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Mountain Bike! Florida
by Steve Jones (Menasha Ridge Press)
Located one to two miles away from the Gulf of Mexico, these roads command ground (or better said, sand) 35 feet above sea level on the 15,000 acres of Point Washington State Forest. The trail winds through marshes behind long, white knuckles of dunes rising along the Gulf of Mexico. As it gets closer to Eastern Lake, Gulf waters gleam through the broken row of trees on the horizon. Herons -- great, blue, Louisiana, and green-backed -- swoop over grasses growing along small creeks. Raccoons knock dry stalks and leaves together as they run in the marsh, sounding eerily like what my imagination suggested, at the time, was an alligator.
This trail was alot of fun. Difficult to find your way though. Lose sand made it hard to maneuver through at times, but overall, it was a fun and nature-filled ride!
If you take the 10 mile loop be prepared. This was a grueling trail for my wife. We had to push our bikes thru sand for about 2 miles at the end of the trail going counter clockwise. Start early as it took us 4 hours. The heat was taking its toll on my wife so there were lots of rest breaks. The trail is real rough in spots. Seen a couple of deer. I would do the trail again but my wife would not. Take extra water and something for energy. Temp was about 95.
Took one hour and fifteen min. to do orange plus some which was about 11.4 miles. If you go clockwise, you will hit the loose sand early which is on less than 10% of the trail. I did the ride the day after a rain so the sand might have been compacted a little. Only and to stand up a pump 2-3 times and used brakes twice. Exposed to the sun about 80% of the time. A couple of water/mud holes along the way.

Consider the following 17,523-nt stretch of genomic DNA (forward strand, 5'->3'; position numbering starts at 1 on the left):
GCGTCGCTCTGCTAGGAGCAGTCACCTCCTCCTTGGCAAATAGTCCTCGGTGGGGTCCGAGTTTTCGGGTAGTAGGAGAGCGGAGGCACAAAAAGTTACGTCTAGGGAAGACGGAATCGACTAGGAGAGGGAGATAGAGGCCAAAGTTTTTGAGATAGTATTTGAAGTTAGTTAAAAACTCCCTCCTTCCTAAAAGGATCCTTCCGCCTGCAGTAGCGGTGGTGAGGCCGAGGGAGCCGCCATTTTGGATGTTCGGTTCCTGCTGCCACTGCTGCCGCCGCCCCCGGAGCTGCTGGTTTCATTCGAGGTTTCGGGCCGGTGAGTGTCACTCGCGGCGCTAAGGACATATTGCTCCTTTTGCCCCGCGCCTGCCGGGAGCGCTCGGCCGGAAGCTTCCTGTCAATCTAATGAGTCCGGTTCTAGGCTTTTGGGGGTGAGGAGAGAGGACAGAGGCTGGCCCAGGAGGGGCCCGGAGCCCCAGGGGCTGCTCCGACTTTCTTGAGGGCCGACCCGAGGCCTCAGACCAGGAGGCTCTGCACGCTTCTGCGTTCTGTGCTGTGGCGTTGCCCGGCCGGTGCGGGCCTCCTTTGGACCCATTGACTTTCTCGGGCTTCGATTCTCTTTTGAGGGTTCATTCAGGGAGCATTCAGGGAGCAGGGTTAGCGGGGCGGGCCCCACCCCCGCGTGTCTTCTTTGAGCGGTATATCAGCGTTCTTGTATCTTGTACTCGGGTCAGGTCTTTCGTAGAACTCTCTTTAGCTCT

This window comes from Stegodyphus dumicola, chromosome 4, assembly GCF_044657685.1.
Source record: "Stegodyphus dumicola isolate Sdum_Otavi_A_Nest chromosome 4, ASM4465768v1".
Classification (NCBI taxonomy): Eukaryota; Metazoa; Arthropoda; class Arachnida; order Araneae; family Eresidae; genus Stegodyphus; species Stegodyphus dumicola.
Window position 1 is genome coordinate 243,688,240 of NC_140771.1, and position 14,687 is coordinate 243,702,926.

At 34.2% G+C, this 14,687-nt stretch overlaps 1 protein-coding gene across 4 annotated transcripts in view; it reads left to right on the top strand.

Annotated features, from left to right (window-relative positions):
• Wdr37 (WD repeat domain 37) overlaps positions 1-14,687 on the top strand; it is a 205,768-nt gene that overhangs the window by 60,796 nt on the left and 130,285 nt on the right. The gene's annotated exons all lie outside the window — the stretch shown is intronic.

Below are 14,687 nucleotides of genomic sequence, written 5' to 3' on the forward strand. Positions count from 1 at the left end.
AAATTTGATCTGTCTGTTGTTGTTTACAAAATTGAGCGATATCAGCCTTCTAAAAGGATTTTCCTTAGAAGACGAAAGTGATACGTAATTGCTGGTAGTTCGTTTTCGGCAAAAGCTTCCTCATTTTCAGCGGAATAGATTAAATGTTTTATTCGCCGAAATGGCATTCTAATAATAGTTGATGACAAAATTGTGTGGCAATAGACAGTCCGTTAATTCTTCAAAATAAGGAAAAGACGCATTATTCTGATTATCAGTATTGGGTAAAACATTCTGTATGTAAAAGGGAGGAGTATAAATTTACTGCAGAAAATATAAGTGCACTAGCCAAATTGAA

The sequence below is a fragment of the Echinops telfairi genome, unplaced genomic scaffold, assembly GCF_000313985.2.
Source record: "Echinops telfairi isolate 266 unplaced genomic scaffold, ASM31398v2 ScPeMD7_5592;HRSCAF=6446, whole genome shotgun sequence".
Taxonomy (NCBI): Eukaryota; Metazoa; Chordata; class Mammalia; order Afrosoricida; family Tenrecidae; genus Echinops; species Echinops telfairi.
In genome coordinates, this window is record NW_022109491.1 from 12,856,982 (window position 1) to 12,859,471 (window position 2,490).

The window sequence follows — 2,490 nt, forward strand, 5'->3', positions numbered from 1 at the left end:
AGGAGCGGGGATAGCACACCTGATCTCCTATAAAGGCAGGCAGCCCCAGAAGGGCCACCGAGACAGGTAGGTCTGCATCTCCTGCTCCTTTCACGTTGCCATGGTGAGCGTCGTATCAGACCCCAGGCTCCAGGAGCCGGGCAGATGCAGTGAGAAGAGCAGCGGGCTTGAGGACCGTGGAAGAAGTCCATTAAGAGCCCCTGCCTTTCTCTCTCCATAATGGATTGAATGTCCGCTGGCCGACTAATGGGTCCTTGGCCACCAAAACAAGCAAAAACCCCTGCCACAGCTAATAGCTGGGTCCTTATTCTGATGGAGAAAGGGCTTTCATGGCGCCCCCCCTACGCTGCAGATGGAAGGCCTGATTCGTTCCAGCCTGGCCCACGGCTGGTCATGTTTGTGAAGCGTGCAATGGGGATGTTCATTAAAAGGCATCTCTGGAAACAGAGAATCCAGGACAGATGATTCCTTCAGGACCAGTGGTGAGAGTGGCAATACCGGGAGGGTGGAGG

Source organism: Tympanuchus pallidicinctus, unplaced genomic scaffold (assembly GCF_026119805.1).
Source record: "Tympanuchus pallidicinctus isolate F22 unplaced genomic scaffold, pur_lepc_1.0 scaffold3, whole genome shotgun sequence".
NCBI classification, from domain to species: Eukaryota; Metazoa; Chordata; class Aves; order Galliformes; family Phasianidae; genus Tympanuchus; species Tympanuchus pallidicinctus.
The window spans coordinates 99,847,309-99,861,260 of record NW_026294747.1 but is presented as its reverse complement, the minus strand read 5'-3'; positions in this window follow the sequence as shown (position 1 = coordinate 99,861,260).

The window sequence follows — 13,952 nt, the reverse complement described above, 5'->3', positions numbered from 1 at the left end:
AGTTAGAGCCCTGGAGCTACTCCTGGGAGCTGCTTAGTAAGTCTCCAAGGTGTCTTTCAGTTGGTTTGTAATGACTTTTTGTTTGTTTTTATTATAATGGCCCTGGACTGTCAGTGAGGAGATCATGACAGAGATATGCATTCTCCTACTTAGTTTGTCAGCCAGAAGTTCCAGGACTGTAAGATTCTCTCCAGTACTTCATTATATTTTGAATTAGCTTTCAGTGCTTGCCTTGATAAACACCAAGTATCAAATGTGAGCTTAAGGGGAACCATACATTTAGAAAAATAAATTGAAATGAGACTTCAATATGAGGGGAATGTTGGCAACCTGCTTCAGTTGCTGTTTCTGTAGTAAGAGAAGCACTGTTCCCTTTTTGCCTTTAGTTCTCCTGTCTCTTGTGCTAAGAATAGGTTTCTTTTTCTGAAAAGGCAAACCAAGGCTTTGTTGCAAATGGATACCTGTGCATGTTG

Well, I have mixed feelings about this trail. The woods and wildlife are awesome, but the trail itself is tough on the bike. The sand/salt really chews up the chain, rims, derailleurs -- basically anything that moves.
The easiest way in is to take 395, which runs between HWY 98 and HWY 30A (near Seaside and Seagrove) and enter the trail on the east side of 395. The trailhead is about halfway in between 98 and 30A. From there, you have three loops that you can pick three routes: a ~3 miler, a ~5 miler, and a 10 miler. These trails are easy and open, much of it is on the service roads (hard pan, sand). The offroad trails are covered with mulch and loose sand and gravel -- some places are hard to traverse unless it has just rained. The long loop takes you by the Eastern Lake, and is scenic to ride. All of it is quite flat. I took my ten year old on the 5 mile loop and he didn't have too much trouble navigating it. I would advise early morning during the summer. Late afternoon is not bad, but the mosquitoes come out in droves in the evening.
This is a loop trail with a maximum possible length of ten miles. It is open to both hikers and bikers.
I have hiked this trail many times as a day hike. Starting in a counterclockwise direction, it meanders through a low pine forest before crossing the headwaters (a small bog) of Peach Creek. After climbing a long sand dune on a stretch of forest road it begins a gentle descent towards Western Lake. There is a small rustic picnic area at Wester Lake that was built by volunteers. It then proceeds eastward for a mile or so on basically flat ground. It then turns northward and climbs into open Pine forest and grassland for several miles before again descending, this time into Peach Creek. We have eaten lunch while sittingon the bridge across Peach Creek many times. From Peach Creek the trail begins a gradual circle to the west through Pine woods and grasslands until it arrives back at the trailhead.
There are several points along the way where a hiker or biker can cut across the circle to make smaller loops of various sizes.
Sites include deer, hawks, Osprey, vultures and ducks. Wildlife is becoming more abundant in recent years.
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